Just over a week after he helped clear snow and ice during Storm Emma, Minister of State Kevin 'Boxer' Moran will be jetting off to the hot climate of Kenya to take part in St Patrick's Week events aimed at promoting Irish industry in Africa.
Minister Moran's visit will begin on Monday next, March 12, and he will be departing from Kenya to begin his journey home on the night of Friday, March 16.
If his travel goes according to plan, he still hopes to make it to the Athlone St Patrick's Day parade on Saturday afternoon.
Meanwhile, Athlone's Mayor Aengus O'Rourke is in the US for tomorrow's St Patrick's Day parade in the East Coast city of Providence, Rhode Island.
A number of links have been established between Athlone and Providence in recent years. In 2016 a street in the city was named after Ballydangan native Patrick Griffin, in recognition of his contribution to the Irish community there.
A letter was sent to the Athlone Municipal District last year inviting the Mayor to attend the Providence parade and this invitation was formally accepted at a meeting in October. The parade there is due to take place tomorrow (Saturday).
The visit by 'Boxer' Moran to Kenya is his first trip abroad for St Patrick's Week as a Minister of State.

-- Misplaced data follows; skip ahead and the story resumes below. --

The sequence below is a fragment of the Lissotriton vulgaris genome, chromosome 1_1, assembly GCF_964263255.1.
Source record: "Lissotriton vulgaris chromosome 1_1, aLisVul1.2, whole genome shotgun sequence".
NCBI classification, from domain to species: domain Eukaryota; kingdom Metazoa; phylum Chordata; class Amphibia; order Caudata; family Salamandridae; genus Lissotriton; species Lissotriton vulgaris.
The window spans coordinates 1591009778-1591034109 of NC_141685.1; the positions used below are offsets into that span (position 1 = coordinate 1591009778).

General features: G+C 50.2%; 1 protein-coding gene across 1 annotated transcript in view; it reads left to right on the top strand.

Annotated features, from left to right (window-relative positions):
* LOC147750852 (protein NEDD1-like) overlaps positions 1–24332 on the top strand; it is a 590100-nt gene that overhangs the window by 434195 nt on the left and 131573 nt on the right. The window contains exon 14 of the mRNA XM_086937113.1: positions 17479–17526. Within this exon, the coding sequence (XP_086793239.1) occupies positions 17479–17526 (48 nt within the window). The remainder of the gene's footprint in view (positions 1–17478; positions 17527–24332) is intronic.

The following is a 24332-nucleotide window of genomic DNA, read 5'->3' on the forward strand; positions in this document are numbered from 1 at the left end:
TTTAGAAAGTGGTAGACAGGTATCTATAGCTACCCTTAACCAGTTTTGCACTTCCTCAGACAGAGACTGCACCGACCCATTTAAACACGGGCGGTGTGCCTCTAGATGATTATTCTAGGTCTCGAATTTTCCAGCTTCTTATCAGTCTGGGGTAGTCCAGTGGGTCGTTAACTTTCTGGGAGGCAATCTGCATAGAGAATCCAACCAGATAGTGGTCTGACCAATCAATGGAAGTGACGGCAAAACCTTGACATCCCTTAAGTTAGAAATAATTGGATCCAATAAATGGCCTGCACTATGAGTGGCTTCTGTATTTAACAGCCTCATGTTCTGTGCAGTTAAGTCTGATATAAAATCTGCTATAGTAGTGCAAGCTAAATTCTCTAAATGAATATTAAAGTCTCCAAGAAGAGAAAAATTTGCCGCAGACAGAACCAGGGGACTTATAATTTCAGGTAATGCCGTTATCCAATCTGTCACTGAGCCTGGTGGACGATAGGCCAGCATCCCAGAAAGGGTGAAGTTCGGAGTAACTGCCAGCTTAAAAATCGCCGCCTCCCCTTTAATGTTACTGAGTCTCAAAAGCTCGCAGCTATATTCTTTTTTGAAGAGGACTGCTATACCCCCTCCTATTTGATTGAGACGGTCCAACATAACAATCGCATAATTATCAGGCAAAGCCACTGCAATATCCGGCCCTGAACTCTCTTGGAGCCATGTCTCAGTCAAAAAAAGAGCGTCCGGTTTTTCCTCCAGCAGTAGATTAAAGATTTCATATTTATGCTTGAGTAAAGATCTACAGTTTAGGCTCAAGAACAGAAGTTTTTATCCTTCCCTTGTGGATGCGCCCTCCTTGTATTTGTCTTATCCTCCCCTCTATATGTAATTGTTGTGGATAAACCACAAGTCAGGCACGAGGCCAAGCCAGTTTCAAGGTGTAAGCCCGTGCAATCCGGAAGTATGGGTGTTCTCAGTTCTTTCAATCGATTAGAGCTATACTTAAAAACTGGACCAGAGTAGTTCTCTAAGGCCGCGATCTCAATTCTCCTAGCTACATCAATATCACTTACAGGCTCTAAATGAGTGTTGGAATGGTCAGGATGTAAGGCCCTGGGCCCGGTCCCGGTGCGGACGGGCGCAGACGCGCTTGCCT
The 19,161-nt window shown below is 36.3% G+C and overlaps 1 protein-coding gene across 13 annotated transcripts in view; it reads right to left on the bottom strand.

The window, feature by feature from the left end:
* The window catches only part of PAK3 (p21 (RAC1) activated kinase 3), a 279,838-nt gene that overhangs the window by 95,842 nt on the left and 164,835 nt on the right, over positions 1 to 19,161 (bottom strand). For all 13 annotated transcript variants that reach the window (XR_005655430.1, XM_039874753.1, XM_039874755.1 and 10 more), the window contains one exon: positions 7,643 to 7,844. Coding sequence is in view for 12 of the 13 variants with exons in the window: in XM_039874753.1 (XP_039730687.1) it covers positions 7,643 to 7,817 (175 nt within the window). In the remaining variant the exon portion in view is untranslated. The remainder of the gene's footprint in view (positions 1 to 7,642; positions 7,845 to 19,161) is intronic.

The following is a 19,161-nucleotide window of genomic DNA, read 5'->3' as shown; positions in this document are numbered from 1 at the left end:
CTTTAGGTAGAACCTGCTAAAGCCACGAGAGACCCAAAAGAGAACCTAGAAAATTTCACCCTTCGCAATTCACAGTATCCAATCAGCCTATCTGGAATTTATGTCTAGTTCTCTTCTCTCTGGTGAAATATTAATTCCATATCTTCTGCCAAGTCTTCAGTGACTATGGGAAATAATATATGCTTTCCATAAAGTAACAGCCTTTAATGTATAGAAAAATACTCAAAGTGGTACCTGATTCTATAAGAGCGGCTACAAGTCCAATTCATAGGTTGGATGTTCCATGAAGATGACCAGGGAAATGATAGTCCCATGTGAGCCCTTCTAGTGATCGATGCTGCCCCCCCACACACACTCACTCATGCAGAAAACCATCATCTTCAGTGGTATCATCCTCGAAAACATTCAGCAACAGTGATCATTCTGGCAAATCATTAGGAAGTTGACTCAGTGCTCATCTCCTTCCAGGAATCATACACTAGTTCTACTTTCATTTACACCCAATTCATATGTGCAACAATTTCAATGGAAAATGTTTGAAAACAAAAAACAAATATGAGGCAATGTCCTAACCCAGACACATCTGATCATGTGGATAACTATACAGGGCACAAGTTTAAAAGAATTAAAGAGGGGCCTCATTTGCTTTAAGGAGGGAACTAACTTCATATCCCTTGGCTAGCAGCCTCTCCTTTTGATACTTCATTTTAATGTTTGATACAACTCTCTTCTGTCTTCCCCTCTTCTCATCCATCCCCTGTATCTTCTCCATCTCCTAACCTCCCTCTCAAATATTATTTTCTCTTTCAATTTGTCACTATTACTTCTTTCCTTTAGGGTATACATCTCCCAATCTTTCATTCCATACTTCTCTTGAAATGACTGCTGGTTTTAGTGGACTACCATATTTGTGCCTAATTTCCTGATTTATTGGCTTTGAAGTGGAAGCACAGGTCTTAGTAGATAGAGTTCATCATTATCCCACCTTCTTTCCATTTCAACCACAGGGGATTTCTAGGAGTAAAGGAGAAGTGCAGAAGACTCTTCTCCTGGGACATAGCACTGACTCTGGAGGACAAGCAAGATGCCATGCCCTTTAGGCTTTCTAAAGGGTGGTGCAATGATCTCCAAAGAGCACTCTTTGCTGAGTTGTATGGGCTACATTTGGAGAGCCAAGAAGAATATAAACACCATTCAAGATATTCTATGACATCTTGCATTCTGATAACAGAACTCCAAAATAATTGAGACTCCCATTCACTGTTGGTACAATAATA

His itinerary will include appearances on Kenyan TV and radio breakfast shows to discuss the importance St Patrick's Day around the world, as well as Ireland's decision to recently open an embassy in Nairobi.
The Athlone man will be meeting with representatives of the Kenyan Government and will be discussing opportunities for deepening the political, trade, and development links between Ireland and Kenya in the years ahead.
His visit will also include meetings with Kenyan High School students taking part in a science initiative modelled on the Irish BT Young Scientist Exhibition. In addition, he will visit rural Kenya to gain an understanding of the importance of agriculture to the livelihoods of most Kenyan citizens and the extent that Irish experience and expertise is helping Kenyan farmers to become more productive.